Times have been hard for the leather industry in Pakistan over the past several years now. The recently released leather export numbers by the Pakistan Bureau of Statistics (PBS) show a mixed picture with some segments showing growth while others continue to struggle.
According to PBS data, leather gloves and leather footwear registered growth of 15 and 17 percent respectively and have been enjoying good demand in international markets especially when it comes to gloves. However, leather garments which account for the bulk of leather exports remained stagnant and posted negligible growth.
Growth has mostly been volume based whereas prices have seen a downward trend. This could be explained by the depreciation of the rupee whereas the rebates awarded under the government incentive package might also have played a part in boosting quantities.
Leather garment manufacturing declined by 16.8 percent in FY17 as compared to decreasing by 6.5 percent in FY16. Leather gloves dived by a whopping 28.6 percent in FY16 while declining by 5.1 percent in the previous year.
Multiple factors are behind the leather sector’s dreary performance. Industry stakeholders have decried the lack of government support for the sector. The electricity and gas tariffs has been an especially painful subject with leather manufacturers pointing to at least 30 percent higher tariffs when compared to regional competitors Bangladesh, Vietnam and India.
Another important issue has been the incessant smuggling of live animals to neighbouring Afghanistan which puts pressure on supply of hides and skins to leather manufacturers.
Last year large quantities of hides and skins were damaged due to inadequate preservation mechanisms, increasing reliance on imported raw material. Note that the Eid season accounts for around 40 percent of the total raw material accumulated from local sources.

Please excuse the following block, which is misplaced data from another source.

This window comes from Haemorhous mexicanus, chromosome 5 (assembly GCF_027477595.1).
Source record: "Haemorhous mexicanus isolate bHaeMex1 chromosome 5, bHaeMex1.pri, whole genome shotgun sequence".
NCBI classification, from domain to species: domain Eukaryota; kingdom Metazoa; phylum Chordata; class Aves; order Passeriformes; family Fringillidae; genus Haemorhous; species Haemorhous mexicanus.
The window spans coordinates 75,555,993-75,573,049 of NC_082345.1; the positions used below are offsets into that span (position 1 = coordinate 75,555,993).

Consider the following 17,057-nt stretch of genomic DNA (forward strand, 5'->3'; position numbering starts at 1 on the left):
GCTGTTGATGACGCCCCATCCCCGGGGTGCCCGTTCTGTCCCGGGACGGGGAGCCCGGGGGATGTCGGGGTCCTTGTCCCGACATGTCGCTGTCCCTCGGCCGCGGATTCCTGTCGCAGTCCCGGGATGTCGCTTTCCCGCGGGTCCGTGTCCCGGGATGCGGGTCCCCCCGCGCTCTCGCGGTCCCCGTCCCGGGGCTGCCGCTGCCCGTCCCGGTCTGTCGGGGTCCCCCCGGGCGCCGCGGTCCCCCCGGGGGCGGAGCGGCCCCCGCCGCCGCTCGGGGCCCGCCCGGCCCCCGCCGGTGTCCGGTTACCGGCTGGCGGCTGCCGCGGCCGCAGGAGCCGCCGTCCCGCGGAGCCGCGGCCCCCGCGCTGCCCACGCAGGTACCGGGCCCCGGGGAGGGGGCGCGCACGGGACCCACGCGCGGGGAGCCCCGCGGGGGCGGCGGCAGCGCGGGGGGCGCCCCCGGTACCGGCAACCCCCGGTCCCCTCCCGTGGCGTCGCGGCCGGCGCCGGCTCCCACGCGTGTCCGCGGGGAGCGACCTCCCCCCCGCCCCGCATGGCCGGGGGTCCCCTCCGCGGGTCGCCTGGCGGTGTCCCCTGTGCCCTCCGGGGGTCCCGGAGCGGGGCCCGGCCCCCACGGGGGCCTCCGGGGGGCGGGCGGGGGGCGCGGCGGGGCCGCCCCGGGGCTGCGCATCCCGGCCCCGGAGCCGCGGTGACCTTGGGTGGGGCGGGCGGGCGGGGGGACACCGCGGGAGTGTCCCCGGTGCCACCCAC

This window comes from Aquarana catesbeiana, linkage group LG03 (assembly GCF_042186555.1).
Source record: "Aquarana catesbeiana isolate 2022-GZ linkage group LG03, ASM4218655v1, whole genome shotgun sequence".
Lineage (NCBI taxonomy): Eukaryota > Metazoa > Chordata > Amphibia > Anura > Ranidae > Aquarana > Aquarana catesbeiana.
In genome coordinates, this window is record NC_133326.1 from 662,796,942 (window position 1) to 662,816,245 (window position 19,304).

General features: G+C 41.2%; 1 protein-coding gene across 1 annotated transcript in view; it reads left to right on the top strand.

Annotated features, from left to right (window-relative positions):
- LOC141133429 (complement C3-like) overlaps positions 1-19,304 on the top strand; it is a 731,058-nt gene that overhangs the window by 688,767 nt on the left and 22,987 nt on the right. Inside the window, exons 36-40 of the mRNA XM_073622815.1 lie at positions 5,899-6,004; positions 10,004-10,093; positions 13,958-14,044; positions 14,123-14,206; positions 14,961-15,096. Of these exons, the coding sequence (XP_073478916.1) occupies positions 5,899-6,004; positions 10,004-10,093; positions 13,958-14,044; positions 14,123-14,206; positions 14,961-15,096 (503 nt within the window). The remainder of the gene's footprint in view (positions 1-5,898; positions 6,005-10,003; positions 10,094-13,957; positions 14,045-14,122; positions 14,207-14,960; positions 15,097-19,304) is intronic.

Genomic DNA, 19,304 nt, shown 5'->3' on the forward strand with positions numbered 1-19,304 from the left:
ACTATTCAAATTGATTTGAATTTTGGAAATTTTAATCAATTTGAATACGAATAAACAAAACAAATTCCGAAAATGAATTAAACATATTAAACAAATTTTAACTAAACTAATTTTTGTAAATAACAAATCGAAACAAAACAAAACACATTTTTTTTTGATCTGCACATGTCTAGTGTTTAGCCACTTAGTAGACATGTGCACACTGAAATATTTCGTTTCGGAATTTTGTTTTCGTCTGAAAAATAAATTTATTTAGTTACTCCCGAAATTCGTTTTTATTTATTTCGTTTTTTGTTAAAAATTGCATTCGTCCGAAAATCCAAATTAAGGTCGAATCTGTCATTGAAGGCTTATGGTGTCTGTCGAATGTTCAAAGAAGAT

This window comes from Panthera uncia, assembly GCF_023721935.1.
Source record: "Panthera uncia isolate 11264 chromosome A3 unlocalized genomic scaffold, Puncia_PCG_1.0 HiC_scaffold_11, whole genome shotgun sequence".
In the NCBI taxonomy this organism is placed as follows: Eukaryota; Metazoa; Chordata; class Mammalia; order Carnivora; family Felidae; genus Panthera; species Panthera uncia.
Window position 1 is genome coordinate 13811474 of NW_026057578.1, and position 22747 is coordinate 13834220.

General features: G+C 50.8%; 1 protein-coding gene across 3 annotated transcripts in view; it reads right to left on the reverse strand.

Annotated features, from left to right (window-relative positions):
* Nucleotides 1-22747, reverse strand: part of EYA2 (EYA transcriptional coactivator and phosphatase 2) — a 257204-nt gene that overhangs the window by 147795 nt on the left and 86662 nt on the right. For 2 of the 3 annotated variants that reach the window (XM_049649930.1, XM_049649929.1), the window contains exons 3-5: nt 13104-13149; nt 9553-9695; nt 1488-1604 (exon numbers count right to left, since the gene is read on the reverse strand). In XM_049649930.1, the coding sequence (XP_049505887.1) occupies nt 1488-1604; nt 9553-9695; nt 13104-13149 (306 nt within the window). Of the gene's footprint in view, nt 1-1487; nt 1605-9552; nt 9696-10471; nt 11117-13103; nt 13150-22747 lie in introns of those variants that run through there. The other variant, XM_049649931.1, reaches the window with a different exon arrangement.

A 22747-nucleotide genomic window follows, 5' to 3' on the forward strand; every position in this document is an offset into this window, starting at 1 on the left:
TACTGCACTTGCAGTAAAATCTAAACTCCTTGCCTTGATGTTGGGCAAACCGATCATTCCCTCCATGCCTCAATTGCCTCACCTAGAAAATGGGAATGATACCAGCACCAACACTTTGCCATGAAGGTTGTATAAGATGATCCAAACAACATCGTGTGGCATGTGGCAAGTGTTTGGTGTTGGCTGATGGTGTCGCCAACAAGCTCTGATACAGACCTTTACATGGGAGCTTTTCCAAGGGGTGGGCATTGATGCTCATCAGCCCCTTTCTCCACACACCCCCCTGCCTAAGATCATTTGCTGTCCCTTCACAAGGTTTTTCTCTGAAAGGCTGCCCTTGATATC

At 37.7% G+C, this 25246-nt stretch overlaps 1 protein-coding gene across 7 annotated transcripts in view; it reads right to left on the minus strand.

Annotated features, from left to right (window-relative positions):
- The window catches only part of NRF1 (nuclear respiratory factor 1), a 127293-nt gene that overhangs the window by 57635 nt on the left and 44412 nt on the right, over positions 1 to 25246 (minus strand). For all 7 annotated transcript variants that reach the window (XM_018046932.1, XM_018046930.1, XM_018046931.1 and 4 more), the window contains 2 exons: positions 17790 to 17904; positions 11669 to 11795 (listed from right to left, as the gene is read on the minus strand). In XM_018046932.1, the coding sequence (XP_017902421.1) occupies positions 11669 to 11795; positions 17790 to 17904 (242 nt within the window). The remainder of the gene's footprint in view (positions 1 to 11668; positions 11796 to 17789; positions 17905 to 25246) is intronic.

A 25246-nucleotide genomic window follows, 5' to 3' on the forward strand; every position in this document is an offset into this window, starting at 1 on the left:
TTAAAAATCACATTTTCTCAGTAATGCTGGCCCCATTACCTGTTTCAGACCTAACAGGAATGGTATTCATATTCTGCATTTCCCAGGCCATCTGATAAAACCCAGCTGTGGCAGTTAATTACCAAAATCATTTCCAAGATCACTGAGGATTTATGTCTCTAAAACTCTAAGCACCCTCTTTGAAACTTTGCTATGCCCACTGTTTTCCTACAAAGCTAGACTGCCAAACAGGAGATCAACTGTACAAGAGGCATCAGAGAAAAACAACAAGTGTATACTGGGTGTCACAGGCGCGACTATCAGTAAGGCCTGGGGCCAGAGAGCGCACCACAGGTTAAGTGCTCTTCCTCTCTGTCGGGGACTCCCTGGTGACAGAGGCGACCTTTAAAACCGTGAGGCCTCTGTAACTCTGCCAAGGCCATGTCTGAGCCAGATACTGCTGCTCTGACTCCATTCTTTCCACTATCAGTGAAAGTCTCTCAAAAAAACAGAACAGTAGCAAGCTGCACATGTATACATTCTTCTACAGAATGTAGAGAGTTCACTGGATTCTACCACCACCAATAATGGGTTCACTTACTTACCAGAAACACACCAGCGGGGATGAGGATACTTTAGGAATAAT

Then there is the fact that balancing, modernization and replacement (BMR) have not been undertaken by most local players citing the imposition of 4 percent custom duty as well as 17 percent sales tax on import of machinery.
This ties in with the fact that only three leather manufacturers in Pakistan are members of the international Leather Working Group (LWG) while India and China have 88 and 76 respectively. Brands and retailers are increasingly sourcing orders from only those manufacturers which follow guide-lines of the LWG.
The fall in leather prices internationally over the last three to four years has also forced leather exporters to realise large losses on their inventory stockpiles which has hampered any fresh investment or expansion. It also goes without saying that declining profitability has led banks to avoid further lending to leather manufacturers which has further constrained liquidity.
Even incentives provided to the leather industry such as the DLTL scheme are facing delayed processing. No exporter has received any DLTL claim for FY18 while before these claims were being processed on a monthly basis.
To sum it up. If the next government would like to see the leather sector turn a page, the cost of doing business needs to be brought done, incentives need to be provided on more than paper while technology investment needs to be undertaken by the private sector if they wish to remain relevant in the global leather marketplace.